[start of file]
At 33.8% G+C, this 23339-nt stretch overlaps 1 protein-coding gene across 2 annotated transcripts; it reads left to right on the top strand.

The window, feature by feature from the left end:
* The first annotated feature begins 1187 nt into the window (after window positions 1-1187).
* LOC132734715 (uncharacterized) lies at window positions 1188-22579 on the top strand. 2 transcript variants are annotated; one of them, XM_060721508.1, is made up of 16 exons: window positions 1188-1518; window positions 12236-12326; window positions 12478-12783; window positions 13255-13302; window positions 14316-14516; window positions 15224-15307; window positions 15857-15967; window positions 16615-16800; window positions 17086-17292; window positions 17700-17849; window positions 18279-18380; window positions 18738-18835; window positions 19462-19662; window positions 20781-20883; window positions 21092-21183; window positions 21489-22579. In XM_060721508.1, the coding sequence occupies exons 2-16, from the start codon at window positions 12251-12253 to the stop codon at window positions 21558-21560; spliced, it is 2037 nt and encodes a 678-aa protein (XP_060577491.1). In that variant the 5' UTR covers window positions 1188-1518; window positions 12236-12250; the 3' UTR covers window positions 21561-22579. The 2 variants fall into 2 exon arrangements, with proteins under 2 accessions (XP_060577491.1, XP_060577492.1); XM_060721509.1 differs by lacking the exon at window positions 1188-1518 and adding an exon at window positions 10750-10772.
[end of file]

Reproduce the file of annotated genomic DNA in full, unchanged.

At 33.8% G+C, this 23339-nt stretch overlaps 1 protein-coding gene across 2 annotated transcripts; it reads left to right on the top strand.

The window, feature by feature from the left end:
* The first annotated feature begins 1187 nt into the window (after window positions 1-1187).
* LOC132734715 (uncharacterized) lies at window positions 1188-22579 on the top strand. 2 transcript variants are annotated; one of them, XM_060721508.1, is made up of 16 exons: window positions 1188-1518; window positions 12236-12326; window positions 12478-12783; window positions 13255-13302; window positions 14316-14516; window positions 15224-15307; window positions 15857-15967; window positions 16615-16800; window positions 17086-17292; window positions 17700-17849; window positions 18279-18380; window positions 18738-18835; window positions 19462-19662; window positions 20781-20883; window positions 21092-21183; window positions 21489-22579. In XM_060721508.1, the coding sequence occupies exons 2-16, from the start codon at window positions 12251-12253 to the stop codon at window positions 21558-21560; spliced, it is 2037 nt and encodes a 678-aa protein (XP_060577491.1). In that variant the 5' UTR covers window positions 1188-1518; window positions 12236-12250; the 3' UTR covers window positions 21561-22579. The 2 variants fall into 2 exon arrangements, with proteins under 2 accessions (XP_060577491.1, XP_060577492.1); XM_060721509.1 differs by lacking the exon at window positions 1188-1518 and adding an exon at window positions 10750-10772.